Crusade for Better Rural Education

He is not on the teaching staff, but every time he goes to Baise, a poverty-stricken county in the Guangxi Zhuang Autonomous Region, children there lovingly call him "teacher Chen."

Chen Kaizhi, 66, former chairman of the Guangzhou Committee of the Chinese People's Political Consultative Conference (CPPCC), is among the key people during the ongoing fourth session of the 10th CPPCC for his dedication to quality education for rural children.

Moreover, the United Nations Educational, Scientific, and Cultural Organization named him one of the top 10 educational people in China last month.

In the past 10 years, he has been to Baise 54 times, delivering more than 200 million yuan (US$24.7 million) in investments for the educational development.

"Investment comes from all circles, most of which comes from enterprises based in Hong Kong, Macao and overseas countries," Chen told China Daily in an interview.

Since 1996, there have been more than 220 new schools established in Baise, benefiting about 30,000 children whose families were too poor to send them to school.

Chen's effort is far from finished. He has set a goal to go there 100 times in the hope of aiding even more children in education.

"Now that I have already been there 54 times over the past few years, children there know me and call me 'teacher Chen.' I think the total of 100 times can be realized in my lifetime," Chen said, adding that more schools have already been built in Gansu Province, the Tibet Autonomous Region and Shanxi Province under his fund-raising program after his first visit to Baise.

In 1996, Guangdong, an economic powerhouse in South China, launched a special program to help children go to schools in poverty-stricken areas. The success there meant that the program could expand elsewhere, so Chen was selected to head for Baise.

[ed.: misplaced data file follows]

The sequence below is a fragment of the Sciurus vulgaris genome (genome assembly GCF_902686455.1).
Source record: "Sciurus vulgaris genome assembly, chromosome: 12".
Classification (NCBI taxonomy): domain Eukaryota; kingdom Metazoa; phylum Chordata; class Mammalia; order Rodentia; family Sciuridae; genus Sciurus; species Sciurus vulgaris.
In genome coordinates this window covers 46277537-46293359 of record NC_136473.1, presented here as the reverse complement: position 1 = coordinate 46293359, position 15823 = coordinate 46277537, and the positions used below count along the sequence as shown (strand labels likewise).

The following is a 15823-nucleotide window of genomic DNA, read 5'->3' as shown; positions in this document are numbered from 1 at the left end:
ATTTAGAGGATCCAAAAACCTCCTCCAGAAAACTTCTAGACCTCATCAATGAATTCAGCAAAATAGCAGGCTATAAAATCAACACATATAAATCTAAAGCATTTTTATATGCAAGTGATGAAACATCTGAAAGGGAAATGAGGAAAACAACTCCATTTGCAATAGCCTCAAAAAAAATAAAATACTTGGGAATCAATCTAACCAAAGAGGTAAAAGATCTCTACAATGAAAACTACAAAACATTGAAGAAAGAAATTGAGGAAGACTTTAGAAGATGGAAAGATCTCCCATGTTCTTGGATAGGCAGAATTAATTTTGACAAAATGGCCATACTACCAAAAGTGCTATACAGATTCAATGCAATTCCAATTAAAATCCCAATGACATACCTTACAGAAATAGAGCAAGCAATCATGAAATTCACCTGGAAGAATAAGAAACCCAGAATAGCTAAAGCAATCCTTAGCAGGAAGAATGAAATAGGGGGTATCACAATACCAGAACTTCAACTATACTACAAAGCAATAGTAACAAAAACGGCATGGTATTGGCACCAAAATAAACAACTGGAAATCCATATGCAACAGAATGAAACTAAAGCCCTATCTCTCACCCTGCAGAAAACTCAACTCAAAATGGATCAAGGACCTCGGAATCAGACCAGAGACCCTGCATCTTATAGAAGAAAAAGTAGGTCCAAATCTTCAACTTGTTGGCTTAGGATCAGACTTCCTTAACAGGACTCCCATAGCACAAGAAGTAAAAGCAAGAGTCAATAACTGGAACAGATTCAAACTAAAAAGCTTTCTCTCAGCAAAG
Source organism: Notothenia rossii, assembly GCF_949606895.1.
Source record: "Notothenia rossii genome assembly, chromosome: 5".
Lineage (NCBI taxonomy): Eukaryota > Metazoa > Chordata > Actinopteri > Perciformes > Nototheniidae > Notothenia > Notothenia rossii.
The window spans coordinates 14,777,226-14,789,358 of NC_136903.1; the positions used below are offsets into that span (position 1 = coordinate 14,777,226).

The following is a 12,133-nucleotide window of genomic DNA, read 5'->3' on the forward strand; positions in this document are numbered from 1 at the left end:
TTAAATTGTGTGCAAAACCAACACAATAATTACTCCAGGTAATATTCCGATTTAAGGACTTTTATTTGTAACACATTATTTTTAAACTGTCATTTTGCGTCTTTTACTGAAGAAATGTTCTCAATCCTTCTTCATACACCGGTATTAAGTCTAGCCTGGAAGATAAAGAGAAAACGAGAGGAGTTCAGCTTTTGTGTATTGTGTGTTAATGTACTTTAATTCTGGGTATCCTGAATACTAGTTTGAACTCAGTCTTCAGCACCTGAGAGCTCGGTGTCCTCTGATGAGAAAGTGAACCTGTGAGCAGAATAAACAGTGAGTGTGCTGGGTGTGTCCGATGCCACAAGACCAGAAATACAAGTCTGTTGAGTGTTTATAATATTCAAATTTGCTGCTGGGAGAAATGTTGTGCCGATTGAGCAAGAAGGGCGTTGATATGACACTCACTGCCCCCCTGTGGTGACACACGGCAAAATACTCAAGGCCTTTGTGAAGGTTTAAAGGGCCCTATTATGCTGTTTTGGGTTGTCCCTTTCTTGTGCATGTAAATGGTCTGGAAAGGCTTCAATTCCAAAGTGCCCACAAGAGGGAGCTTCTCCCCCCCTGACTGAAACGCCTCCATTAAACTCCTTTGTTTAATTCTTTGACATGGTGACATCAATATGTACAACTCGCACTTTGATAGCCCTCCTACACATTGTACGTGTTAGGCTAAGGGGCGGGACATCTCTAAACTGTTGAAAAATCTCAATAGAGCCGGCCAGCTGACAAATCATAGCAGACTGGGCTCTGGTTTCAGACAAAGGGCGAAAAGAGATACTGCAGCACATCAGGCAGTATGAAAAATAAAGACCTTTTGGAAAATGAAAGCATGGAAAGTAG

At that time, he was vice-mayor of Guangzhou and was promoted to be the chairman of the Guangzhou Committee of the CPPCC until he retired in March, last year.

A group of children in Baise, who had been aided by the late Chinese leader Deng Xiaoping, wrote to Chen, saying they were not able to continue their studies after Deng's death in 1997.

"I wrote back and promised them continued access to schools, and now they have all been to college," said Chen, adding that he gave his personal savings to help.

The thanks he gets comes from smiling children who gather around him, asking him to help them go to school. Such visits have made Chen realize that only education can help lead rural areas out of poverty.

"Educational development in rural areas should be given priority in the drive to build a 'new socialist countryside' in the long term," Chen said.

Since Chen said 571 poor counties across China still cannot support nine-year compulsory education with local governments' financing, he suggested that more charity projects are important to help children gain access to schools.

"I'm not a teacher," Chen said. "But experience tells me that aiding children by fund-raising from social circles does promote educational development in rural areas.

(China Daily March 9, 2006)


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